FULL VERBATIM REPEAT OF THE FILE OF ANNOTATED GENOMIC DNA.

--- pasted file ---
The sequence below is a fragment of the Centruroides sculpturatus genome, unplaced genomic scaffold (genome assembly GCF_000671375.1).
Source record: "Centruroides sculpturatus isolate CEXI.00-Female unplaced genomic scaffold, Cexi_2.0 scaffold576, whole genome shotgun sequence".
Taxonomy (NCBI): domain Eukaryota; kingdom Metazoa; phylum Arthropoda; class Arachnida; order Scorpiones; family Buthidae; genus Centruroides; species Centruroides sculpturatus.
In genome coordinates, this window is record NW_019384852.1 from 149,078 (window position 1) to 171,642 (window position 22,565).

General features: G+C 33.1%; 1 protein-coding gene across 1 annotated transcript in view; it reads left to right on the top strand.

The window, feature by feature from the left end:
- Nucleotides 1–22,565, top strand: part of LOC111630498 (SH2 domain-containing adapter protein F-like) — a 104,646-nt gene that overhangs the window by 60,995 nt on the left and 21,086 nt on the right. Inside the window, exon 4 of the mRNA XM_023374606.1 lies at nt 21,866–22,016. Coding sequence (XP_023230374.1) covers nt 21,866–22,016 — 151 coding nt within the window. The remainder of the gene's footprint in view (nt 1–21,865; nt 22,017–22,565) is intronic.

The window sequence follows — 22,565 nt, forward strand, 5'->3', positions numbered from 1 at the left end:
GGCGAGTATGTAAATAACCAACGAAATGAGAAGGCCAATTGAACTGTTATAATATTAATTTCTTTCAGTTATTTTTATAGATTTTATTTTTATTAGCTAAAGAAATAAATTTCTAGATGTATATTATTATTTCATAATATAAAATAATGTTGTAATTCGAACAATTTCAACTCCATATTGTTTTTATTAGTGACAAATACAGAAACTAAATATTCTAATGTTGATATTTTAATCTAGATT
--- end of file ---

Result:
The sequence below is a fragment of the Centruroides sculpturatus genome, unplaced genomic scaffold (genome assembly GCF_000671375.1).
Source record: "Centruroides sculpturatus isolate CEXI.00-Female unplaced genomic scaffold, Cexi_2.0 scaffold576, whole genome shotgun sequence".
Taxonomy (NCBI): domain Eukaryota; kingdom Metazoa; phylum Arthropoda; class Arachnida; order Scorpiones; family Buthidae; genus Centruroides; species Centruroides sculpturatus.
In genome coordinates, this window is record NW_019384852.1 from 149,078 (window position 1) to 171,642 (window position 22,565).

General features: G+C 33.1%; 1 protein-coding gene across 1 annotated transcript in view; it reads left to right on the top strand.

The window, feature by feature from the left end:
- Nucleotides 1–22,565, top strand: part of LOC111630498 (SH2 domain-containing adapter protein F-like) — a 104,646-nt gene that overhangs the window by 60,995 nt on the left and 21,086 nt on the right. Inside the window, exon 4 of the mRNA XM_023374606.1 lies at nt 21,866–22,016. Coding sequence (XP_023230374.1) covers nt 21,866–22,016 — 151 coding nt within the window. The remainder of the gene's footprint in view (nt 1–21,865; nt 22,017–22,565) is intronic.

The window sequence follows — 22,565 nt, forward strand, 5'->3', positions numbered from 1 at the left end:
GGCGAGTATGTAAATAACCAACGAAATGAGAAGGCCAATTGAACTGTTATAATATTAATTTCTTTCAGTTATTTTTATAGATTTTATTTTTATTAGCTAAAGAAATAAATTTCTAGATGTATATTATTATTTCATAATATAAAATAATGTTGTAATTCGAACAATTTCAACTCCATATTGTTTTTATTAGTGACAAATACAGAAACTAAATATTCTAATGTTGATATTTTAATCTAGATT